Business Overview

Manufacturer / wholesaler of LED lighting products. Company is located in New York, offering a full range of LED lighting products of the highest quality while maintaining affordable pricing. $750,000 inventory included with the sale. Real estate is available with an additional price.

Financial

  • Asking Price: $1,600,000
  • Cash Flow: $166,564
  • Gross Revenue: $1,299,389
  • EBITDA: N/A
  • FF&E: $150,000
  • Inventory: $750,000
  • Inventory Included: Yes
  • Established: 2013

Detailed Information

  • Property Owned or Leased:Own
  • Property Included:N/A
  • Building Square Footage:N/A
  • Lot Size:N/A
  • Total Number of Employees:N/A
  • Furniture, Fixtures and Equipment:N/A
Is Support & Training Included:

Seller provides training for 2 weeks with no cost.

Purpose For Selling:

Relocation

Additional Info

The company was founded in 2013, making the business 9 years old.
The sale does include inventory valued at $750,000, which is included in the requested price.

Why is the Current Owner Selling The Business?

There are all types of reasons why individuals decide to sell businesses. Nevertheless, the genuine factor vs the one they tell you may be 2 totally different things. As an example, they might state "I have a lot of other responsibilities" or "I am retiring". For lots of sellers, these factors stand. But also, for some, these may just be justifications to try to hide the reality of altering demographics, increased competition, recent decrease in earnings, or a variety of other reasons. This is why it is very important that you not rely completely on a seller's word, yet rather, utilize the vendor's response in conjunction with your total due diligence. This will paint a more sensible picture of the business's current circumstance.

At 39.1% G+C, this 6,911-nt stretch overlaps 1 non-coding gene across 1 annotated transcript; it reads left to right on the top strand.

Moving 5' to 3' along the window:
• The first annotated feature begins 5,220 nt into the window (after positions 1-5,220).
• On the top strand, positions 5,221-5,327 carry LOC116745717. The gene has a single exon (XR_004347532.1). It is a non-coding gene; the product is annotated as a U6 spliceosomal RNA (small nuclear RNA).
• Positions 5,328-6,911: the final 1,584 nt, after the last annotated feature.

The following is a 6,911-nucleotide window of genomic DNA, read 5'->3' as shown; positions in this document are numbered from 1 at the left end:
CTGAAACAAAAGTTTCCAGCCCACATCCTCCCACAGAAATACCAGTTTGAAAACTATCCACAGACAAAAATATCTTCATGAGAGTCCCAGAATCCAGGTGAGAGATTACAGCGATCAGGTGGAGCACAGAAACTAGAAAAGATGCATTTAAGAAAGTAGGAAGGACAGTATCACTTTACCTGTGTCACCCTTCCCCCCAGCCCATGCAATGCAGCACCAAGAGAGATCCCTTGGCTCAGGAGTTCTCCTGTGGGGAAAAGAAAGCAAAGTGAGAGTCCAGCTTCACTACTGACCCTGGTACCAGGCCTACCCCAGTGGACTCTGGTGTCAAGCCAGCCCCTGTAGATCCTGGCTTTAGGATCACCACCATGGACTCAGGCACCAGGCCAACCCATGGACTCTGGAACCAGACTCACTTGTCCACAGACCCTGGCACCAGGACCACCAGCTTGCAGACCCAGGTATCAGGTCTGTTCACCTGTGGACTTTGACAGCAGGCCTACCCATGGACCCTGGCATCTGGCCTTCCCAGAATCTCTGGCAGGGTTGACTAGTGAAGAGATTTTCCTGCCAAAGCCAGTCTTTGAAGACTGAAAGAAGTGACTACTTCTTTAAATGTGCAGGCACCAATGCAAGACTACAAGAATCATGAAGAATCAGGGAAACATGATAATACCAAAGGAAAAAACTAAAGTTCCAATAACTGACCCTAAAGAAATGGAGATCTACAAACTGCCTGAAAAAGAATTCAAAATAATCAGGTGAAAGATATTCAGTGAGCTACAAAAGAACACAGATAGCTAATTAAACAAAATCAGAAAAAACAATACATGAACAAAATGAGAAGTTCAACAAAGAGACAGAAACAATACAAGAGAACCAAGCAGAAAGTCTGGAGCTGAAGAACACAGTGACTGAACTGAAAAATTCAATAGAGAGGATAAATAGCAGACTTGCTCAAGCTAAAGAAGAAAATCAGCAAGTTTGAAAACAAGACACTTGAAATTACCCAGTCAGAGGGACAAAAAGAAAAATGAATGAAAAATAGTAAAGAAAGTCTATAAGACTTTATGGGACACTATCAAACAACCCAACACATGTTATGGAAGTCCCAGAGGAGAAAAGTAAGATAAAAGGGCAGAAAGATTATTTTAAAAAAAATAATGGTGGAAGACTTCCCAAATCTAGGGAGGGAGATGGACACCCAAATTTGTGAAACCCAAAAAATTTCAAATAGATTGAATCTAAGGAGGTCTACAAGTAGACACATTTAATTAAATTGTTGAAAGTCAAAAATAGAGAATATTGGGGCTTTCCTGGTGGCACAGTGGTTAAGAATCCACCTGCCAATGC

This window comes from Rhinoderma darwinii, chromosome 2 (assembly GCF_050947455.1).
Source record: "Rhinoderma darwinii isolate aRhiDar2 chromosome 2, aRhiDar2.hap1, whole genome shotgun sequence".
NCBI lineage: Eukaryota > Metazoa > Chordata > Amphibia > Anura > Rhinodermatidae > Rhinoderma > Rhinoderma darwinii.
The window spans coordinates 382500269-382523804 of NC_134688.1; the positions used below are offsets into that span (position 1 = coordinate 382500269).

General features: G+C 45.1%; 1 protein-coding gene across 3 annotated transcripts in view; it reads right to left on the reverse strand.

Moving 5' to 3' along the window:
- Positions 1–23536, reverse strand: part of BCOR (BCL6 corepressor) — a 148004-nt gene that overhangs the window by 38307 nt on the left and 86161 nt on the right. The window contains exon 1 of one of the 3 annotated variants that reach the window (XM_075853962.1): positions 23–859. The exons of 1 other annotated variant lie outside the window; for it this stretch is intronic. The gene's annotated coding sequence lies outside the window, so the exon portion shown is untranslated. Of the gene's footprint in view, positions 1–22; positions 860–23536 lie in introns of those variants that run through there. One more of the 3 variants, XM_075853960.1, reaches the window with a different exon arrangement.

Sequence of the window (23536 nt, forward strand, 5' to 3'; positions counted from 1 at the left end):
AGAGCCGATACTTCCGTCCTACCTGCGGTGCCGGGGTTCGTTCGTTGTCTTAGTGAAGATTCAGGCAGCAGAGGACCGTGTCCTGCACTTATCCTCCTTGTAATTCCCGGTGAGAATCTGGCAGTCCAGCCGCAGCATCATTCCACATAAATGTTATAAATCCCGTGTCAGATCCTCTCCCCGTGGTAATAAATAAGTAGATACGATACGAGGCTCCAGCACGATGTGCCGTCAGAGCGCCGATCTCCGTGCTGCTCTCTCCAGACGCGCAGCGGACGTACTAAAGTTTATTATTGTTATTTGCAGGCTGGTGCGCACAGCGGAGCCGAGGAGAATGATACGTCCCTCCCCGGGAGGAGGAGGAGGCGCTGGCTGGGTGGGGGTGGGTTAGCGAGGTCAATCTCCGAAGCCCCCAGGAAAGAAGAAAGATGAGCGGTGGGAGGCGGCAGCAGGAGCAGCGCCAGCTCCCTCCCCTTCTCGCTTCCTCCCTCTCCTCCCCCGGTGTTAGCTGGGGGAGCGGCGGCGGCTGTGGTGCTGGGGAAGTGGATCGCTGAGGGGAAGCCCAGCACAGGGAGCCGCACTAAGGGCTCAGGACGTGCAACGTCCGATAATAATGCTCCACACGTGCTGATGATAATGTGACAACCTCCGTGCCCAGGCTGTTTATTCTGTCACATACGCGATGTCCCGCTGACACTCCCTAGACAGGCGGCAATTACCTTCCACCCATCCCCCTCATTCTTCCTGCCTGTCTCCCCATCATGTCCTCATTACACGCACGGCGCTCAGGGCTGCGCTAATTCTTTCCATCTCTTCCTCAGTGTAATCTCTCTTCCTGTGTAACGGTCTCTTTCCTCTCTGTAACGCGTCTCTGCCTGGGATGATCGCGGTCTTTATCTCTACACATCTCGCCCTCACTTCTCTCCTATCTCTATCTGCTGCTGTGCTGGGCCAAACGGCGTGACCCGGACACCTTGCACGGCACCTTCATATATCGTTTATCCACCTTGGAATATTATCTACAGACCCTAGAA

Existing Debts and Future Obligations

If the existing company is in debt, which many businesses are, then you will certainly have reason to consider this when valuating/preparing your offer. Lots of operating businesses borrow money in order to cover points such as inventory, payroll, accounts payable, etc. Bear in mind that sometimes this can indicate that profit margins are too thin. Many businesses come under a revolving door of taking on debt as a way to pay back various other loans. Along with debts, there may also be future obligations to think about. There might be an outstanding lease on tools or the building where the business resides. The business may have existing contracts with suppliers that need to be met or may cause charges if canceled early.

Understanding the Customer Base, Competition and Area Demographics

How do businesses in the location bring in brand-new customers? Most times, businesses have repeat clients, which create the core of their everyday revenues. Specific variables such as new competition sprouting up around the area, road building, and employee turnover can affect repeat consumers and negatively influence future incomes. One important point to take into consideration is the location of the business. Is it in a highly trafficked shopping center, or is it concealed from the highway? Certainly, the more people that see the business often, the higher the opportunity to construct a returning client base. A final idea is the general location demographics. Is the business located in a densely populated city, or is it located on the edge of town? Exactly how might the local average home income effect future earnings potential?